Study: Violent Music Lyrics Increase Aggressive Thoughts and Feelings5
WASHINGTON – Songs with violent lyrics increase aggression related thoughts and emotions and this effect is directly related to the violence in the lyrics, according to a new study published by the American Psychological Association (APA). The findings, appearing in the May issue of the Journal of Personality and Social Psychology, contradicts popular notions of positive catharsis or venting effects of listening to angry, violent music on violent thoughts and feelings.
In a series of five experiments involving over 500 college students, researchers from Iowa State University and the Texas Department of Human Services examined the effects of seven violent songs by seven artists and eight nonviolent songs by seven artists. The students listened to the songs and were given various psychological tasks to measure aggressive thoughts and feelings. One such task involved participants classifying words that can have both aggressive and nonaggressive meanings, such as rock and stick.
To control for factors not related to the content of the lyrics, the violent and nonviolent songs were sung by the same artists and were in the same musical style in three of the experiments. In the two other experiments, the researchers tested the arousal properties of the songs to make sure the violent-lyric effects were not due to differences in arousal. Also, individual personality differences related to hostility were assessed and controlled. The study also included songs with humorous lyrics to see how humor interacted with violent song lyrics and aggressive thoughts.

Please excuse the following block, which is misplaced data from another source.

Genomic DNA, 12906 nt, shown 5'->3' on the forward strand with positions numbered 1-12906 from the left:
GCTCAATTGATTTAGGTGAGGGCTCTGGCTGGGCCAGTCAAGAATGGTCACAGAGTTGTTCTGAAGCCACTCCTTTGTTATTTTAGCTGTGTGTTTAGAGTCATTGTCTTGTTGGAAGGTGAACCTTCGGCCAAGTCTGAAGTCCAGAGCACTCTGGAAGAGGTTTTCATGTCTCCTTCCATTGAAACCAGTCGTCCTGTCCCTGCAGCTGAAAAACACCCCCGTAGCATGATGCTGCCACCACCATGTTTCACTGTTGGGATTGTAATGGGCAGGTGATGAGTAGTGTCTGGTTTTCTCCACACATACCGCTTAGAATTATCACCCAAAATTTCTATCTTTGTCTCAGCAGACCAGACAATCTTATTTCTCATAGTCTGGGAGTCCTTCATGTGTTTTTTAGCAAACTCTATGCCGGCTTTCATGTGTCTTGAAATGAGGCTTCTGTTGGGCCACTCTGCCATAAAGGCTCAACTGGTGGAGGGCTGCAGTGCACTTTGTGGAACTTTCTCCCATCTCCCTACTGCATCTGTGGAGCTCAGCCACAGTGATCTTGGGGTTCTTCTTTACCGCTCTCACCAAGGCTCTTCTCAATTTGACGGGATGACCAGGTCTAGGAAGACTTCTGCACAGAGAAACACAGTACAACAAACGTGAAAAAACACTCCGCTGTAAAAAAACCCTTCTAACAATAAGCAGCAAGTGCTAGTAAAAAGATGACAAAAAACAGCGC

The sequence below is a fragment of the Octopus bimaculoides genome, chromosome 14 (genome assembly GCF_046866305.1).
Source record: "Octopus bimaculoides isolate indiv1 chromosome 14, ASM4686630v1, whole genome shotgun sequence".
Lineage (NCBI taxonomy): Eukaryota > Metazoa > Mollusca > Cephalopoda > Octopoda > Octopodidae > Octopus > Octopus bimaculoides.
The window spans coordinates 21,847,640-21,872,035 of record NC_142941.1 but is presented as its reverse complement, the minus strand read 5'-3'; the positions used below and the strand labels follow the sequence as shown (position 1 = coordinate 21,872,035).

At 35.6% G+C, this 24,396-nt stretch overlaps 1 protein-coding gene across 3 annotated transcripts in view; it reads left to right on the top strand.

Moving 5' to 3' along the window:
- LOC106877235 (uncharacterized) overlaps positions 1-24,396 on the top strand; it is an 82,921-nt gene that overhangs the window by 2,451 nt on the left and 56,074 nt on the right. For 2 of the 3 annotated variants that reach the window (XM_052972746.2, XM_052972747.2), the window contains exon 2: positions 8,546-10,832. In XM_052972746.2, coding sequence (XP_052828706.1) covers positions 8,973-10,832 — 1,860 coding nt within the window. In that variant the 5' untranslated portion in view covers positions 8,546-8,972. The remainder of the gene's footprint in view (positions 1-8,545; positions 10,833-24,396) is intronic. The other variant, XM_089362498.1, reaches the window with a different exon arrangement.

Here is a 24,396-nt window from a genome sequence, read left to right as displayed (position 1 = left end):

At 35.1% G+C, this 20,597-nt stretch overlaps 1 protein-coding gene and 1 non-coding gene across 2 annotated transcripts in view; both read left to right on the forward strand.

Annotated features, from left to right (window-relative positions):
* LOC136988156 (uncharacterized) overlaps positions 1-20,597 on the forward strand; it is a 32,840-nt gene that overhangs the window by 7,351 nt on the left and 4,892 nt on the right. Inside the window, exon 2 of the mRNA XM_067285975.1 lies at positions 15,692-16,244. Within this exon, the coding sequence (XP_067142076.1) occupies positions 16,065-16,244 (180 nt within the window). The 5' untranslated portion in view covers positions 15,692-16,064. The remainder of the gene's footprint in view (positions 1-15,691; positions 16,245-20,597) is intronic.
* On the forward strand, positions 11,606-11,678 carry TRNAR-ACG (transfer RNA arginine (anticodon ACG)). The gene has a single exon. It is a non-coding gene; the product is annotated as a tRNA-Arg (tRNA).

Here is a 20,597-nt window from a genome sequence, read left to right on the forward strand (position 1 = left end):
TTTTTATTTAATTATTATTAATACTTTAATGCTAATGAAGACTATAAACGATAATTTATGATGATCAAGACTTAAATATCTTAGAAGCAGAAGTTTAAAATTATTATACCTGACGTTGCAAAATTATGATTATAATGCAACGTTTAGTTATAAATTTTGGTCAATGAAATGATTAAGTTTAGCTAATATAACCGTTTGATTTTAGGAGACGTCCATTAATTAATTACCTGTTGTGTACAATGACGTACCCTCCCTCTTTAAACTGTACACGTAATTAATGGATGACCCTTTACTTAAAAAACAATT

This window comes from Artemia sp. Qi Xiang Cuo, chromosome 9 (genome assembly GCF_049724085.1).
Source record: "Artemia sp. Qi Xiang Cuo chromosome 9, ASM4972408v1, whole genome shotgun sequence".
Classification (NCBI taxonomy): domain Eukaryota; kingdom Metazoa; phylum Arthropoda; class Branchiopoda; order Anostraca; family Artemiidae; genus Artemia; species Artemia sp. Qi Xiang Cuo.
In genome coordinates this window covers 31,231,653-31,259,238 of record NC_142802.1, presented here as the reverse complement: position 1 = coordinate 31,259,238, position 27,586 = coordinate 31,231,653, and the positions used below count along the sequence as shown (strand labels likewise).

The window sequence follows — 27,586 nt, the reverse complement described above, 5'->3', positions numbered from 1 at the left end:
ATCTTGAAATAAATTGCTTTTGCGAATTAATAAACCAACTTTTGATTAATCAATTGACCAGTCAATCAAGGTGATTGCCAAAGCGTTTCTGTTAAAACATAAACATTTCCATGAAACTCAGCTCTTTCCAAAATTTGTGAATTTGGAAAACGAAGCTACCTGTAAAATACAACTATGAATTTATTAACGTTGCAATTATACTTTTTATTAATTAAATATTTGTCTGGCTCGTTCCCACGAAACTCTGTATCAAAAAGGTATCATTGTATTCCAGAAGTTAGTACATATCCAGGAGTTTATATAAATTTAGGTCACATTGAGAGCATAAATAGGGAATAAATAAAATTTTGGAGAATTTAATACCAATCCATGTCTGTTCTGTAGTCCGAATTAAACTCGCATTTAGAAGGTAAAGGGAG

Results of the five experiments show that violent songs led to more aggressive interpretations of ambiguously aggressive words, increased the relative speed with which people read aggressive vs. nonaggressive words, and increased the proportion of word fragments (such as h_t) that were filled in to make aggressive words (such as hit). The violent songs increased feelings of hostility without provocation or threat, according to the authors, and this effect was not the result of differences in musical style, specific performing artist or arousal properties of the songs. Even the humorous violent songs increased aggressive thoughts.
The violent-song increases in aggressive thoughts and feelings have implications for real world violence, according to lead researcher Craig A. Anderson, Ph.D. of Iowa State University. “Aggressive thoughts can influence perceptions of ongoing social interactions, coloring them with an aggressive tint. Such aggression-biased interpretations can, in turn, instigate a more aggressive response -verbal or physical – than would have been emitted in a nonbiased state, thus provoking an aggressive escalatory spiral of antisocial exchanges,” said Dr. Anderson.